That’s right, America.  You better beat St. John’s before it’s up and rolling.  Even mid to low majors may have a couple years still on St. John’s.  As Lavin said on the radio, quoting special advisor Gene Keady, “Inch by inch it’s a sinch.  Yard by yard it’s hard.”  We know Lavin is set to take the program miles into the future, and that the future will be well worth these growing pains.







Crack (https://crackbillionair.wordpress.com, www.crackbillionair.com)

St. John’s backup point guard Malik Stith (above).

St. John’s parlayed a first round overtime victory over Ball St. 78-73 into an impressive start to finish, 82-39 thumping of Drake in the semi-finals, and then stormed Arizona St. in the final 6 minutes of the Shootout final, for a rousing 67-58 win.  Down 51-45 with 6 minutes left, St. John’s guard Paris Horne got to the line where he made 1 of 2 free throws.  The diminutive Malik Boothe drew an over the back foul on the miss, and then Boothe went to the line and made 1 of 2 to cut the lead to 4.  Horne grabbed the offensive board on Boothe’s miss and converted an easy put back, cutting the lead down to 51-49.  Off the inbounds play, Stith stole the pass and converted a layup which drew St. John’s even, and then the Jhonnies applied full court pressure which led to another Stith steal, who set up Justin Brownlee for an easy dunk.

Brownlee had 20 points on the night and was named the tournament’s most outstanding player.  St. John’s small lineup that consisted of 2 point guards (Stith and Boothe), guard Paris Horne, guard Dwight Hardy, and Brownlee put Arizona St. on lock in the last 6 minutes, limiting the Aztecs to 7 points the rest of the way.  Stith converted an improbable 3-pointer to stretch St. John’s lead to 58-53 with 2:00 minutes to play.  In addition to Brownlee, seniors Dwight Kennedy and D.J. Hardy also made the 2010 All Great Alaska Shoutout Team.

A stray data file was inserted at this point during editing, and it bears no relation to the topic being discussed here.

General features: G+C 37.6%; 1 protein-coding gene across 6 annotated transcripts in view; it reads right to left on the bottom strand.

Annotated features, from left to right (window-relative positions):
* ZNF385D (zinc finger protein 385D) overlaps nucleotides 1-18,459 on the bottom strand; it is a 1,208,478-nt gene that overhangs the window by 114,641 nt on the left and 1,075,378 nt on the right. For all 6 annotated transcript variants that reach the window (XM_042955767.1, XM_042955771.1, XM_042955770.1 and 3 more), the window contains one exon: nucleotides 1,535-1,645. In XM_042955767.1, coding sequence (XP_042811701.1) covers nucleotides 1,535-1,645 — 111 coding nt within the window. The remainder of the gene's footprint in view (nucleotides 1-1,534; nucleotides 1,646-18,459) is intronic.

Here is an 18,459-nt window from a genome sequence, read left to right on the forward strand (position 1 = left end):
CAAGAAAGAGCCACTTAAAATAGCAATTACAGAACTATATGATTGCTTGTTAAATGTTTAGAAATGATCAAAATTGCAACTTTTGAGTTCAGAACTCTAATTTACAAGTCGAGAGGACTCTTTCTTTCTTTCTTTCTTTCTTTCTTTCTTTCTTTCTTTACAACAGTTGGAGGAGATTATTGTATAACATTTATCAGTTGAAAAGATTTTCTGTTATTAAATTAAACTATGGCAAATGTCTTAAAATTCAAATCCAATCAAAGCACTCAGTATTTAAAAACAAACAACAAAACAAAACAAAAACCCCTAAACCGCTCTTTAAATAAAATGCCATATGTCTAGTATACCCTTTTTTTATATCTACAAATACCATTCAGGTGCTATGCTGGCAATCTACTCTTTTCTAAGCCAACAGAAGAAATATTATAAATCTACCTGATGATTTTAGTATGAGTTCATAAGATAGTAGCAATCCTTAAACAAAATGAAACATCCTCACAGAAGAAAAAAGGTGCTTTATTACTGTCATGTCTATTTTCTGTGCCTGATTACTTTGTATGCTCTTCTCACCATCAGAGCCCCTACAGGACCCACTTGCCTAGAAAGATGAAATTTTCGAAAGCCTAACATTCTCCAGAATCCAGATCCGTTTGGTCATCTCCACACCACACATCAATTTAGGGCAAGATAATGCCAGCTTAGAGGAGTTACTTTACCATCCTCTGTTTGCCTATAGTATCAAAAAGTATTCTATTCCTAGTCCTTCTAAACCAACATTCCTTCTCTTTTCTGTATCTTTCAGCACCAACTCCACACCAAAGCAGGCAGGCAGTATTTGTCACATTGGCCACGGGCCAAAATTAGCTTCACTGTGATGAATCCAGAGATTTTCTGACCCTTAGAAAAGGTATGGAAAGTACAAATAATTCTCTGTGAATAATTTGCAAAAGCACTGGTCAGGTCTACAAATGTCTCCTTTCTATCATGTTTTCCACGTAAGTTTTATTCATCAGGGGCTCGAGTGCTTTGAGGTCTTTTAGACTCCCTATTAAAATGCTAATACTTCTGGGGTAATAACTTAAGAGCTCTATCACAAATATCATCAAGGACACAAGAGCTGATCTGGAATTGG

Heralded freshman Dwayne Polee had a modest tournament and has been replaced for the moment in the starting lineup, though it was obviously the smaller lineup on the floor at the end of Sunday morning’s game that has proven most effective for St. John’s.  You have to like the intensity that St. John’s brought to Alaska, especially in the closing minutes against Ball St. and overtime, and dowwn the stretch versus ASU.  While the offense has looked dodgy at best and the free throw shooting has been woeful, it is clear that Lavin’s bunch is ready to compete defensively.

St. John’s (4-1) plays Wagner Wednesday night at Carnesecca.